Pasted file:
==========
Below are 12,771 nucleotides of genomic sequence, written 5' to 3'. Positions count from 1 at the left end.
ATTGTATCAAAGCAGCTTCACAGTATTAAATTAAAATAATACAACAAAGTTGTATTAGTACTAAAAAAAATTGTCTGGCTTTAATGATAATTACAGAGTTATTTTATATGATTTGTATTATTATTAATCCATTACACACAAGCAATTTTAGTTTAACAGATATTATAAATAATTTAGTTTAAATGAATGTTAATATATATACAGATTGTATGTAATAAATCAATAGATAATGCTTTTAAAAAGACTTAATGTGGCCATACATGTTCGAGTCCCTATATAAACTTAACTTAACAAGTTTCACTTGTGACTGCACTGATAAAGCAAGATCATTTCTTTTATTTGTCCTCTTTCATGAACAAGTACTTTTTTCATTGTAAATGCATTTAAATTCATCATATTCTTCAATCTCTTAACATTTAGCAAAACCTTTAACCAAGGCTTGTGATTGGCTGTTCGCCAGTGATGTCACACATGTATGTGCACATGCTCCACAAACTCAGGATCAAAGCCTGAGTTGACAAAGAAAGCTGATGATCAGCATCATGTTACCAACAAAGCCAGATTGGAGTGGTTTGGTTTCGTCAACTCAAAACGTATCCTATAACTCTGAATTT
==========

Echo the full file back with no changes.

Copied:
Below are 12,771 nucleotides of genomic sequence, written 5' to 3'. Positions count from 1 at the left end.
ATTGTATCAAAGCAGCTTCACAGTATTAAATTAAAATAATACAACAAAGTTGTATTAGTACTAAAAAAAATTGTCTGGCTTTAATGATAATTACAGAGTTATTTTATATGATTTGTATTATTATTAATCCATTACACACAAGCAATTTTAGTTTAACAGATATTATAAATAATTTAGTTTAAATGAATGTTAATATATATACAGATTGTATGTAATAAATCAATAGATAATGCTTTTAAAAAGACTTAATGTGGCCATACATGTTCGAGTCCCTATATAAACTTAACTTAACAAGTTTCACTTGTGACTGCACTGATAAAGCAAGATCATTTCTTTTATTTGTCCTCTTTCATGAACAAGTACTTTTTTCATTGTAAATGCATTTAAATTCATCATATTCTTCAATCTCTTAACATTTAGCAAAACCTTTAACCAAGGCTTGTGATTGGCTGTTCGCCAGTGATGTCACACATGTATGTGCACATGCTCCACAAACTCAGGATCAAAGCCTGAGTTGACAAAGAAAGCTGATGATCAGCATCATGTTACCAACAAAGCCAGATTGGAGTGGTTTGGTTTCGTCAACTCAAAACGTATCCTATAACTCTGAATTT